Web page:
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Archive for the ‘mobile phones’ category: Page 117

May 24, 2017

Scientists Have Found a Way to Photograph People Through Walls Using Wi-Fi

Posted by in categories: computing, holograms, internet, mobile phones

Wi-Fi can pass through walls. This fact is easy to take for granted, yet it’s the reason we can surf the web using a wireless router located in another room.

However, not all of that microwave radiation makes it to or from our phones, tablets, and laptops. Routers scatter and bounce their signal off objects, illuminating our homes and offices like invisible light bulbs.

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May 21, 2017

The Next Great Computer Interface Is Emerging—But It Doesn’t Have a Name Yet

Posted by in categories: augmented reality, computing, mobile phones, singularity

Not long ago, your parents might’ve noticed a kid staring at a smartphone in their front yard. There wasn’t anything there. The kid was just…hanging out. What they didn’t know? Said kid was gazing through a digital window and seeing a mythical beast in their well-manicured roses.

This youngster was playing an augmented reality smartphone sensation called Pokémon Go that swept the online masses before fading back. But don’t confuse ephemerality for significance. Pokémon Go’s simple yet viral appeal suggests AR is going to be huge.

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May 17, 2017

Google shifts mobile focus to apps and digital assistant

Posted by in categories: mobile phones, robotics/AI, virtual reality

N” Mobile phone apps took center stage at Google’s annual developer conference on Wednesday as the search giant announced new features for its digital assistant and its popular photo app while devoting little time to the Android mobile operating system.

Addressing an audience of thousands of developers in Mountain View, California, Google executives delivered a broad-based update to their product portfolio which also included a slate of new features for the Google Home speaker, a job search tool and even a set of new virtual reality headsets.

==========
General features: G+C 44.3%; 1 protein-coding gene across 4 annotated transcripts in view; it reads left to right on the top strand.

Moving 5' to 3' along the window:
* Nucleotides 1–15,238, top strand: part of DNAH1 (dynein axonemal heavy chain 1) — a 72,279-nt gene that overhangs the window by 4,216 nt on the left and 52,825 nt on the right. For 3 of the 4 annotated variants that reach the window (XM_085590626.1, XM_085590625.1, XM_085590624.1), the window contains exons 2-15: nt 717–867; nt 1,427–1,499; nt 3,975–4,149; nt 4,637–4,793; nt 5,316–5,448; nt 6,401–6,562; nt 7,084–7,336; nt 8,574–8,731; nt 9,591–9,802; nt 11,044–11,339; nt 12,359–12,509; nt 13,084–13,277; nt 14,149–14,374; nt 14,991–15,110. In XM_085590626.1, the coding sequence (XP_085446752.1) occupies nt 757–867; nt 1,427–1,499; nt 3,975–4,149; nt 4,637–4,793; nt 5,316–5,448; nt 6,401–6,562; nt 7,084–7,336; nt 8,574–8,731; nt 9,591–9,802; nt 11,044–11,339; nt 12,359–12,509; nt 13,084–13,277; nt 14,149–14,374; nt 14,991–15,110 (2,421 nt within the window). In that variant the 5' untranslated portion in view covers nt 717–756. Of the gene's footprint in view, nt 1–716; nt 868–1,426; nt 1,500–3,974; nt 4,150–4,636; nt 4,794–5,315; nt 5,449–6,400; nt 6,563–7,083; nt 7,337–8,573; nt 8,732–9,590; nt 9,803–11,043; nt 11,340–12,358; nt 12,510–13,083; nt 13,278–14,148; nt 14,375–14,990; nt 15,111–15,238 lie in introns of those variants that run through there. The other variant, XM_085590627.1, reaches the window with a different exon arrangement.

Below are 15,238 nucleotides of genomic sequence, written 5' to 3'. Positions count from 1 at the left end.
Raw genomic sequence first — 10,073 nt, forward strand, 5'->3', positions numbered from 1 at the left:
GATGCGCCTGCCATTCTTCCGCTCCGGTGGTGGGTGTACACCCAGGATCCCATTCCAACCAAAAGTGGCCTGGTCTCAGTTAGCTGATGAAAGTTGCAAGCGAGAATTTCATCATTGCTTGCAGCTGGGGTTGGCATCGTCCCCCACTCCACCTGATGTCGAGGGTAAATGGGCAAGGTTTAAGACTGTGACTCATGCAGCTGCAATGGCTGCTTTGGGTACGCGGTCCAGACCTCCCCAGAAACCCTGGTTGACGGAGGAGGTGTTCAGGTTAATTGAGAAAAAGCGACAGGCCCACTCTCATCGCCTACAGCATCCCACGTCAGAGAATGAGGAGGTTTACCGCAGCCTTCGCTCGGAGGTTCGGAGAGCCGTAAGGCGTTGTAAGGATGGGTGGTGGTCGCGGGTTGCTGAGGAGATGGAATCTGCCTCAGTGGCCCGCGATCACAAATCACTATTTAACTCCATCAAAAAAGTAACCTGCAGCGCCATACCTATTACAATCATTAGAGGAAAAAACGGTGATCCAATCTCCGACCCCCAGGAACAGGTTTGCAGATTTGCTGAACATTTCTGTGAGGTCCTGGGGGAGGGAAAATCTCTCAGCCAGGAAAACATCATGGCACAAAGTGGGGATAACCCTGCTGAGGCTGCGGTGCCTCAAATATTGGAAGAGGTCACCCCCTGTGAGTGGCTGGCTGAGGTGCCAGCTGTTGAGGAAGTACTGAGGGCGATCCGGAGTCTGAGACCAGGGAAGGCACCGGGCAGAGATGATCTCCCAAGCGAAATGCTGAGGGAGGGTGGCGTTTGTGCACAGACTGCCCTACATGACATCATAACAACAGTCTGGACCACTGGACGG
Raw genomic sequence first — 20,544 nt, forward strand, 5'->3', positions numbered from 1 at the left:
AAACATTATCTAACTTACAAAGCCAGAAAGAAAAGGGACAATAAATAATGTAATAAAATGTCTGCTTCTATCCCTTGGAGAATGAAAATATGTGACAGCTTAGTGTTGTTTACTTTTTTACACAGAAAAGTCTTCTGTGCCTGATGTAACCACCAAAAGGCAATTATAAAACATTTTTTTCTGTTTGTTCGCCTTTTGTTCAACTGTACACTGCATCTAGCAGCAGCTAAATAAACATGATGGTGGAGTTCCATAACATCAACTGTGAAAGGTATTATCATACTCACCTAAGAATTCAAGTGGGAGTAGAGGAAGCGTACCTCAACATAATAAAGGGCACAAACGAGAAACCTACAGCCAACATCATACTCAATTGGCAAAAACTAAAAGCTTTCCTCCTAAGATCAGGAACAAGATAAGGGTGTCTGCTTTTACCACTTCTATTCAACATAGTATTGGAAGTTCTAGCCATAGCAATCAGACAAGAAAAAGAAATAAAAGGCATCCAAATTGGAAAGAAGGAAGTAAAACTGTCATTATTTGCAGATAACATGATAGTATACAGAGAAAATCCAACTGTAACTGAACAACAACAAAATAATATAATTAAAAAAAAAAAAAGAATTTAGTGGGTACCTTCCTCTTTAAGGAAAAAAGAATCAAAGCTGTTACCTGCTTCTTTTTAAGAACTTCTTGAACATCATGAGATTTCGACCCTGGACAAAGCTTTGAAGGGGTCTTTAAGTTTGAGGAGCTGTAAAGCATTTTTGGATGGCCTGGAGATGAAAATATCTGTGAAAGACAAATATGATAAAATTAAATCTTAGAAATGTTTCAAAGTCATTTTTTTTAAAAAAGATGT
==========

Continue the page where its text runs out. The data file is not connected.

In a sign of the ongoing strategic importance of Google Assistant, the company’s artificial intelligence-driven, voice-controlled digital assistant, Google announced it would make the product available on Apple Inc’s (AAPL.O) iPhone, making a play for the higher end of the smartphone market and challenging Apple’s Siri feature on its own devices.

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May 14, 2017

Android Pay adds support for 71 more banks and merchants

Posted by in categories: finance, mobile phones

Android Pay keeps growing its network of supported institutions. The mobile payment system added as many as 71 new places where you can carry out Android Pay transactions. The complete list of new additions is available at the end of the article.

With Android Pay, both your credit card and the institution that services it must be compatible in order for the system to function. Google keeps adding new banks and merchants in order to increase its range of support. Once set up, the system works by simply tapping your phone on a payments terminal at the store. The functionality is also available in Android Wear 2.0 smartwatches.

Recently, Android Pay was updated with PayPal integration, enabling users to pay quickly using their PP balance. The service is available in 13 countries across the world.

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May 13, 2017